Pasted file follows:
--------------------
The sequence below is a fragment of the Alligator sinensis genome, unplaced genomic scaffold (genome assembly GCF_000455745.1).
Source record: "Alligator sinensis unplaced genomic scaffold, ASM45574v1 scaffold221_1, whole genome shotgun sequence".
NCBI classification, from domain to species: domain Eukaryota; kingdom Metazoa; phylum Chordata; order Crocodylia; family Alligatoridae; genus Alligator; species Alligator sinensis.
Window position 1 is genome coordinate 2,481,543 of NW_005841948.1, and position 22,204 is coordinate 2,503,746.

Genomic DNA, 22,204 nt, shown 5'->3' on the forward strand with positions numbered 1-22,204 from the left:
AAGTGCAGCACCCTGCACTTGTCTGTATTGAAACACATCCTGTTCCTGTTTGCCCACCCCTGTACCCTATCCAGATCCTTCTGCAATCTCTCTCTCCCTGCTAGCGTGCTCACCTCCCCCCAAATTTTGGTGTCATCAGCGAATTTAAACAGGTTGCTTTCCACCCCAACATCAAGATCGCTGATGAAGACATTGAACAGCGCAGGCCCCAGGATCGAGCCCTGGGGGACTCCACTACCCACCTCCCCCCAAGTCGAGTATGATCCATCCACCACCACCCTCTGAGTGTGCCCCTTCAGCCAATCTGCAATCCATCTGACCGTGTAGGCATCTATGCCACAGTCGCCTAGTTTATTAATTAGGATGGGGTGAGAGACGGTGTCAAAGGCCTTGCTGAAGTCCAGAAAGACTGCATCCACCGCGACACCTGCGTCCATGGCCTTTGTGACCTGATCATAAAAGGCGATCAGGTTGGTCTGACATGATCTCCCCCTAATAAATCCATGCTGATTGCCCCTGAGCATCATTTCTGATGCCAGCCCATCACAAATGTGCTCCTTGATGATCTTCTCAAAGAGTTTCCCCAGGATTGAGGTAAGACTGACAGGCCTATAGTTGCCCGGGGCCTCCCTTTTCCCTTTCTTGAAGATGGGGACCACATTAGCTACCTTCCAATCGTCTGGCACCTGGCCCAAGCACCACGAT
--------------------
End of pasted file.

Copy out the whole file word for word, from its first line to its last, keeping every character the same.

The sequence below is a fragment of the Alligator sinensis genome, unplaced genomic scaffold (genome assembly GCF_000455745.1).
Source record: "Alligator sinensis unplaced genomic scaffold, ASM45574v1 scaffold221_1, whole genome shotgun sequence".
NCBI classification, from domain to species: domain Eukaryota; kingdom Metazoa; phylum Chordata; order Crocodylia; family Alligatoridae; genus Alligator; species Alligator sinensis.
Window position 1 is genome coordinate 2,481,543 of NW_005841948.1, and position 22,204 is coordinate 2,503,746.

Genomic DNA, 22,204 nt, shown 5'->3' on the forward strand with positions numbered 1-22,204 from the left:
AAGTGCAGCACCCTGCACTTGTCTGTATTGAAACACATCCTGTTCCTGTTTGCCCACCCCTGTACCCTATCCAGATCCTTCTGCAATCTCTCTCTCCCTGCTAGCGTGCTCACCTCCCCCCAAATTTTGGTGTCATCAGCGAATTTAAACAGGTTGCTTTCCACCCCAACATCAAGATCGCTGATGAAGACATTGAACAGCGCAGGCCCCAGGATCGAGCCCTGGGGGACTCCACTACCCACCTCCCCCCAAGTCGAGTATGATCCATCCACCACCACCCTCTGAGTGTGCCCCTTCAGCCAATCTGCAATCCATCTGACCGTGTAGGCATCTATGCCACAGTCGCCTAGTTTATTAATTAGGATGGGGTGAGAGACGGTGTCAAAGGCCTTGCTGAAGTCCAGAAAGACTGCATCCACCGCGACACCTGCGTCCATGGCCTTTGTGACCTGATCATAAAAGGCGATCAGGTTGGTCTGACATGATCTCCCCCTAATAAATCCATGCTGATTGCCCCTGAGCATCATTTCTGATGCCAGCCCATCACAAATGTGCTCCTTGATGATCTTCTCAAAGAGTTTCCCCAGGATTGAGGTAAGACTGACAGGCCTATAGTTGCCCGGGGCCTCCCTTTTCCCTTTCTTGAAGATGGGGACCACATTAGCTACCTTCCAATCGTCTGGCACCTGGCCCAAGCACCACGAT